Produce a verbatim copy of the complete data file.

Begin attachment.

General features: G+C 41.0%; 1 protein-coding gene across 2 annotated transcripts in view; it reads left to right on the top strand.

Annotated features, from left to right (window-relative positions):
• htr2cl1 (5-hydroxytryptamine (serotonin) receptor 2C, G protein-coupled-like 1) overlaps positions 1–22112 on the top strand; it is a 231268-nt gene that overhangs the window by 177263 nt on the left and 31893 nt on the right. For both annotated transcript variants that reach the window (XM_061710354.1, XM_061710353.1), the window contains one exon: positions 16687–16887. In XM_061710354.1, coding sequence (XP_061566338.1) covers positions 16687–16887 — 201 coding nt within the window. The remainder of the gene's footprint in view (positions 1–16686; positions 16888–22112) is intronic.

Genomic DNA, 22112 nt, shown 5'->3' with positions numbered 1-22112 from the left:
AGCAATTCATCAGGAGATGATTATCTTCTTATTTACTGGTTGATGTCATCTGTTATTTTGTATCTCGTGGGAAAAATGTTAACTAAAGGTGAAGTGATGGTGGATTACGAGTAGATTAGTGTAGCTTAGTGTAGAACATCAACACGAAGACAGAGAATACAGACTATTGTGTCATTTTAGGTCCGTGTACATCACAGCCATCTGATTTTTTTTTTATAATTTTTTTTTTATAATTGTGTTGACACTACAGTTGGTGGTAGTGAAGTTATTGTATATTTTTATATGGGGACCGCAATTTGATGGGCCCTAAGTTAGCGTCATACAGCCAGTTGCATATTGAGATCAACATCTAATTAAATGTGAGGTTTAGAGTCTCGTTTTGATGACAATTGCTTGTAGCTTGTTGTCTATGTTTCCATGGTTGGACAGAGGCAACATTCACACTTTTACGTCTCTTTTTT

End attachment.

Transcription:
General features: G+C 41.0%; 1 protein-coding gene across 2 annotated transcripts in view; it reads left to right on the top strand.

Annotated features, from left to right (window-relative positions):
• htr2cl1 (5-hydroxytryptamine (serotonin) receptor 2C, G protein-coupled-like 1) overlaps positions 1–22112 on the top strand; it is a 231268-nt gene that overhangs the window by 177263 nt on the left and 31893 nt on the right. For both annotated transcript variants that reach the window (XM_061710354.1, XM_061710353.1), the window contains one exon: positions 16687–16887. In XM_061710354.1, coding sequence (XP_061566338.1) covers positions 16687–16887 — 201 coding nt within the window. The remainder of the gene's footprint in view (positions 1–16686; positions 16888–22112) is intronic.

Genomic DNA, 22112 nt, shown 5'->3' with positions numbered 1-22112 from the left:
AGCAATTCATCAGGAGATGATTATCTTCTTATTTACTGGTTGATGTCATCTGTTATTTTGTATCTCGTGGGAAAAATGTTAACTAAAGGTGAAGTGATGGTGGATTACGAGTAGATTAGTGTAGCTTAGTGTAGAACATCAACACGAAGACAGAGAATACAGACTATTGTGTCATTTTAGGTCCGTGTACATCACAGCCATCTGATTTTTTTTTTATAATTTTTTTTTTATAATTGTGTTGACACTACAGTTGGTGGTAGTGAAGTTATTGTATATTTTTATATGGGGACCGCAATTTGATGGGCCCTAAGTTAGCGTCATACAGCCAGTTGCATATTGAGATCAACATCTAATTAAATGTGAGGTTTAGAGTCTCGTTTTGATGACAATTGCTTGTAGCTTGTTGTCTATGTTTCCATGGTTGGACAGAGGCAACATTCACACTTTTACGTCTCTTTTTT